What is TSA?
TSA (Technology Student Association) is a CTSO devoted exclusively to the needs of students interested in science, technology, engineering, and mathematics (STEM). It is open to young people enrolled in—or who have completed—technology education courses.
What does TSA do?
TSA partners with universities and other organizations to promote a variety of STEM competitions and opportunities for students and teachers. TSA is supported by educators, parents, and business leaders who believe in the need for a technologically literate society. Members learn through exciting competitive events, leadership opportunities, and much more. The diversity of activities makes TSA a positive experience for every student. From engineers to business managers, our alumni credit TSA with a positive influence on their lives.
What are some programs or initiatives?
Tests of Engineering Aptitude, Mathematics and Science (TEAMS) – An annual STEM competition providing students in middle school and high schools the opportunity to discover engineering. Students work together in teams and use practical applications of math and science to answer engineering questions about everyday, real-world challenges.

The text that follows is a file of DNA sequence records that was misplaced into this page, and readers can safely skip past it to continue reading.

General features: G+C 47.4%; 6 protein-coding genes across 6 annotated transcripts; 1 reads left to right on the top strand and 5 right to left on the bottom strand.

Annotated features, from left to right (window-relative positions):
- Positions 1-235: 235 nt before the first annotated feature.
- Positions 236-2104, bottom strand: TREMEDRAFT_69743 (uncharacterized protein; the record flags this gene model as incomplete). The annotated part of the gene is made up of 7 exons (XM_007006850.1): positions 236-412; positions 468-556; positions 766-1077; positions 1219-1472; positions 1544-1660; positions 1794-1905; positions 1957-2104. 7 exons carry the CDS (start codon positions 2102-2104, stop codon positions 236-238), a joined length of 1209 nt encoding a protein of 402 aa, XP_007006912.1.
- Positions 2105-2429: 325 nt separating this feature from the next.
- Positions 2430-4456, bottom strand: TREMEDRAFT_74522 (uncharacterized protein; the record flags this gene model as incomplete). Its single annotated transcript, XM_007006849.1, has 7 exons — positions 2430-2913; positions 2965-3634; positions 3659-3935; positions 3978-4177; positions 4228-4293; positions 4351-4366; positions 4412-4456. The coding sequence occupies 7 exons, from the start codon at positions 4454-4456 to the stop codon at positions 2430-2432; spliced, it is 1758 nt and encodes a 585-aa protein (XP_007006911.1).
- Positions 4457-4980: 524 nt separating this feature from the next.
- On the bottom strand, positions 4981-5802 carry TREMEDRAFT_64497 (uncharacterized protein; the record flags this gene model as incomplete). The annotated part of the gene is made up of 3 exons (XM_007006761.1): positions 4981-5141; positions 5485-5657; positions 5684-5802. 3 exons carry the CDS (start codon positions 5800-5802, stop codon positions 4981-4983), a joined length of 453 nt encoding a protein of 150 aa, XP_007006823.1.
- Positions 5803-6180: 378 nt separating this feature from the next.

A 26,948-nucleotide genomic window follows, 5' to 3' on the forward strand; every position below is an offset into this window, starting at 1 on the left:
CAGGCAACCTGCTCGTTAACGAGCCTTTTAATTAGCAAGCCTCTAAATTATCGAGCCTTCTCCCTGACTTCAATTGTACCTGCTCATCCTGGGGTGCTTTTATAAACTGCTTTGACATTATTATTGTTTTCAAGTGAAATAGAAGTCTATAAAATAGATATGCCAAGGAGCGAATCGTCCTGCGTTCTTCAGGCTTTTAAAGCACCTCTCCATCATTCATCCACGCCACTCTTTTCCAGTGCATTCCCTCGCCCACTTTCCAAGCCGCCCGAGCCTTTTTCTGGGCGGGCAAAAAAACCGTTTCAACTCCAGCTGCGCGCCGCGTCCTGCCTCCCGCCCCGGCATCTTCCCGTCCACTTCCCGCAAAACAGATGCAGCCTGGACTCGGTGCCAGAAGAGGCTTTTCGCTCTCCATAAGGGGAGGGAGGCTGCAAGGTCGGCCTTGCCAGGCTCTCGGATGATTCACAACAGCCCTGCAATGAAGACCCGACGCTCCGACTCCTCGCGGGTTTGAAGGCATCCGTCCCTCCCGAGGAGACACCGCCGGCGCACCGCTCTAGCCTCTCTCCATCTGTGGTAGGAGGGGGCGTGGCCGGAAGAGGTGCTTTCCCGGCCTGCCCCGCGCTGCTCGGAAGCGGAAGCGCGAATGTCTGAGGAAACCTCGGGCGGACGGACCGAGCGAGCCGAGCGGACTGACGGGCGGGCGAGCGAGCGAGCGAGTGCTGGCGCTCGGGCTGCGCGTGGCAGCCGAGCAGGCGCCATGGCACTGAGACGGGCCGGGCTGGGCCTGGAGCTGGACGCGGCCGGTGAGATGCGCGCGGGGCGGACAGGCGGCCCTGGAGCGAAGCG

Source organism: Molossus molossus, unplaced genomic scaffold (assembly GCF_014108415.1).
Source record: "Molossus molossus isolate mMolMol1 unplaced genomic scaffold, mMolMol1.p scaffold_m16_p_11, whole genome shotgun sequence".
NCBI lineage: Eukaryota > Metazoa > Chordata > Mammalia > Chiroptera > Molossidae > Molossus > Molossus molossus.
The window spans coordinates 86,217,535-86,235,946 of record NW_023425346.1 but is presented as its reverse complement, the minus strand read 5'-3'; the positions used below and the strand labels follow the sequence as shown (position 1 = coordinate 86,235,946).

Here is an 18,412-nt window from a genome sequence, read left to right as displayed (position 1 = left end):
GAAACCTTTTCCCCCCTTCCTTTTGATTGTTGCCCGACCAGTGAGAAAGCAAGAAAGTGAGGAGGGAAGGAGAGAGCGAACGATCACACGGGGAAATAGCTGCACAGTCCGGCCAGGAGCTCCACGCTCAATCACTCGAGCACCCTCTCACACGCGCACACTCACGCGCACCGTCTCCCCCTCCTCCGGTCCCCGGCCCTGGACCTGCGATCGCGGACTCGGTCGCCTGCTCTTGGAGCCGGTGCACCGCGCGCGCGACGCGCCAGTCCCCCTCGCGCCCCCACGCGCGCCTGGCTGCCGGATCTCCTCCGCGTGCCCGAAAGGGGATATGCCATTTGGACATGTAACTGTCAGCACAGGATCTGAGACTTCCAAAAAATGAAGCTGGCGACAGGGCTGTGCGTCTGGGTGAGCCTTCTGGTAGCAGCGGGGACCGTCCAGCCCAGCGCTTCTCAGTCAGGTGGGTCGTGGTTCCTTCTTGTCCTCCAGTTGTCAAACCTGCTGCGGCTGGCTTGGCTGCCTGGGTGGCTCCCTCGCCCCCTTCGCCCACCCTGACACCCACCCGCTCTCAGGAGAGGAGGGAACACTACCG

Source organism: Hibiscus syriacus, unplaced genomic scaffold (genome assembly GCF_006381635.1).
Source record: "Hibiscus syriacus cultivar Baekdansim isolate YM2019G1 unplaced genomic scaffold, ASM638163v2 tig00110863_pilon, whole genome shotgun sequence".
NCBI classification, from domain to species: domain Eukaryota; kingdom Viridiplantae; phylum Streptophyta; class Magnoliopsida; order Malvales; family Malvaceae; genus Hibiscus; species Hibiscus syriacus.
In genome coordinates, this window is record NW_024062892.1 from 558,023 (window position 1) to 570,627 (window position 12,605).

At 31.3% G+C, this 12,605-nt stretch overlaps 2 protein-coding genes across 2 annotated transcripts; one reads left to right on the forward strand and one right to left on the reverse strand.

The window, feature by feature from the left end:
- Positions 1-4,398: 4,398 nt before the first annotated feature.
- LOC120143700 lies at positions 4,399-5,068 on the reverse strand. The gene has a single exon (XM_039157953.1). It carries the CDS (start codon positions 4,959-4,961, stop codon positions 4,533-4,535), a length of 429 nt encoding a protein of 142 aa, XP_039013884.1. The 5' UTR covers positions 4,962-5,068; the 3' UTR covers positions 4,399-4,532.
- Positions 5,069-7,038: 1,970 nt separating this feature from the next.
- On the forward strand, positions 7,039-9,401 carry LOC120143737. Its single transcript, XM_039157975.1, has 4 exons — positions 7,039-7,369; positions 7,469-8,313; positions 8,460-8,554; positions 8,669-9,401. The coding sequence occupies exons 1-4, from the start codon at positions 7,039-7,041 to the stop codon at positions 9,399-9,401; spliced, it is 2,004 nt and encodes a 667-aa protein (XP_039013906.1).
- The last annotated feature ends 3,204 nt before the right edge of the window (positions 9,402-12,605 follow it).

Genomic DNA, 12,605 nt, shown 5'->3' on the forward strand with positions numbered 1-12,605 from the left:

TSA VEX Robotics Competition – An engaging robotics competition in which students further their knowledge and skills in STEM areas. This competition is a collaborative effort of TSA and VEX Robotics, Inc.
UNITE – A four-to-six week summer program, funded by the U.S. Army Educational Outreach Program (AEOP), that encourages high school students to pursue college-level studies — and ultimately, careers — in engineering and STEM-related fields.
Verizon Innovative App Challenge – A competition offering middle and high school students the opportunity to use their creativity, ingenuity, and STEM knowledge to create a mobile app concept that meets a school or community need. The goal is to provide an engaging, empowering learning experience to increase student interest and knowledge in STEM and mobile technology fields.
How do you join?
See Mr. Zamarron (engineering teacher) or Mr. Watson (construction science teacher)